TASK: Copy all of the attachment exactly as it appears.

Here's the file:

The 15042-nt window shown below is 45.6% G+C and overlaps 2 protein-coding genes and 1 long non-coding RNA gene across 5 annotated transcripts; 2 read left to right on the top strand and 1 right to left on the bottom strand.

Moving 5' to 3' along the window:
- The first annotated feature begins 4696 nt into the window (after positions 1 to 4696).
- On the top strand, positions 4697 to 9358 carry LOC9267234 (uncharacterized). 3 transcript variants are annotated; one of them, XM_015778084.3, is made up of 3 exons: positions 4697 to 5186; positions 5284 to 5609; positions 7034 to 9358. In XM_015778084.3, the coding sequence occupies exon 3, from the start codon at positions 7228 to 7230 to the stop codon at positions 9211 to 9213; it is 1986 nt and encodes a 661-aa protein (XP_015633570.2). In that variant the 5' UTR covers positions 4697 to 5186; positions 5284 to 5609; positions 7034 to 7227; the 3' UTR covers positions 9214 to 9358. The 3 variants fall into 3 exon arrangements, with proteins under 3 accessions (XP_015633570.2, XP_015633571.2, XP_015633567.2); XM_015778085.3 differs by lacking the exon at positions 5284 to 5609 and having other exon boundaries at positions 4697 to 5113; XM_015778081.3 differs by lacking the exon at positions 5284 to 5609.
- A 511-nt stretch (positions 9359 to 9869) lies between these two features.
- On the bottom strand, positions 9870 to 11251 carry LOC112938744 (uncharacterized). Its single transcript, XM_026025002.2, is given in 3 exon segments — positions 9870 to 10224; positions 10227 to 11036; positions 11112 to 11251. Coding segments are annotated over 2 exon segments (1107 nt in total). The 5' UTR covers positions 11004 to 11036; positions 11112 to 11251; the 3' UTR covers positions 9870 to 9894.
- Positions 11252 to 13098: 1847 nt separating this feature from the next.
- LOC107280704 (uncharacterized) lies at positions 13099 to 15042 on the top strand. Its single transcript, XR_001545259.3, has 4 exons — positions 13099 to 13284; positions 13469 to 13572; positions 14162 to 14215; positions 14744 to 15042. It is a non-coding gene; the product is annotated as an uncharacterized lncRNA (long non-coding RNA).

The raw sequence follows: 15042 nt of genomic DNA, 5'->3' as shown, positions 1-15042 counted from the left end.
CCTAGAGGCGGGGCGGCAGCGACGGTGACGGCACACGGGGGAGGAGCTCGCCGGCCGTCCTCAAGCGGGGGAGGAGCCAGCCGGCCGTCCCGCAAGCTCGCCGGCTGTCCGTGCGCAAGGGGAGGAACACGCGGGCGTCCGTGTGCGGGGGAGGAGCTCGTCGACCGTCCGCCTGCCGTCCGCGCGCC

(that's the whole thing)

The 15042-nt window shown below is 45.6% G+C and overlaps 2 protein-coding genes and 1 long non-coding RNA gene across 5 annotated transcripts; 2 read left to right on the top strand and 1 right to left on the bottom strand.

Moving 5' to 3' along the window:
- The first annotated feature begins 4696 nt into the window (after positions 1 to 4696).
- On the top strand, positions 4697 to 9358 carry LOC9267234 (uncharacterized). 3 transcript variants are annotated; one of them, XM_015778084.3, is made up of 3 exons: positions 4697 to 5186; positions 5284 to 5609; positions 7034 to 9358. In XM_015778084.3, the coding sequence occupies exon 3, from the start codon at positions 7228 to 7230 to the stop codon at positions 9211 to 9213; it is 1986 nt and encodes a 661-aa protein (XP_015633570.2). In that variant the 5' UTR covers positions 4697 to 5186; positions 5284 to 5609; positions 7034 to 7227; the 3' UTR covers positions 9214 to 9358. The 3 variants fall into 3 exon arrangements, with proteins under 3 accessions (XP_015633570.2, XP_015633571.2, XP_015633567.2); XM_015778085.3 differs by lacking the exon at positions 5284 to 5609 and having other exon boundaries at positions 4697 to 5113; XM_015778081.3 differs by lacking the exon at positions 5284 to 5609.
- A 511-nt stretch (positions 9359 to 9869) lies between these two features.
- On the bottom strand, positions 9870 to 11251 carry LOC112938744 (uncharacterized). Its single transcript, XM_026025002.2, is given in 3 exon segments — positions 9870 to 10224; positions 10227 to 11036; positions 11112 to 11251. Coding segments are annotated over 2 exon segments (1107 nt in total). The 5' UTR covers positions 11004 to 11036; positions 11112 to 11251; the 3' UTR covers positions 9870 to 9894.
- Positions 11252 to 13098: 1847 nt separating this feature from the next.
- LOC107280704 (uncharacterized) lies at positions 13099 to 15042 on the top strand. Its single transcript, XR_001545259.3, has 4 exons — positions 13099 to 13284; positions 13469 to 13572; positions 14162 to 14215; positions 14744 to 15042. It is a non-coding gene; the product is annotated as an uncharacterized lncRNA (long non-coding RNA).

The raw sequence follows: 15042 nt of genomic DNA, 5'->3' as shown, positions 1-15042 counted from the left end.
CCTAGAGGCGGGGCGGCAGCGACGGTGACGGCACACGGGGGAGGAGCTCGCCGGCCGTCCTCAAGCGGGGGAGGAGCCAGCCGGCCGTCCCGCAAGCTCGCCGGCTGTCCGTGCGCAAGGGGAGGAACACGCGGGCGTCCGTGTGCGGGGGAGGAGCTCGTCGACCGTCCGCCTGCCGTCCGCGCGCC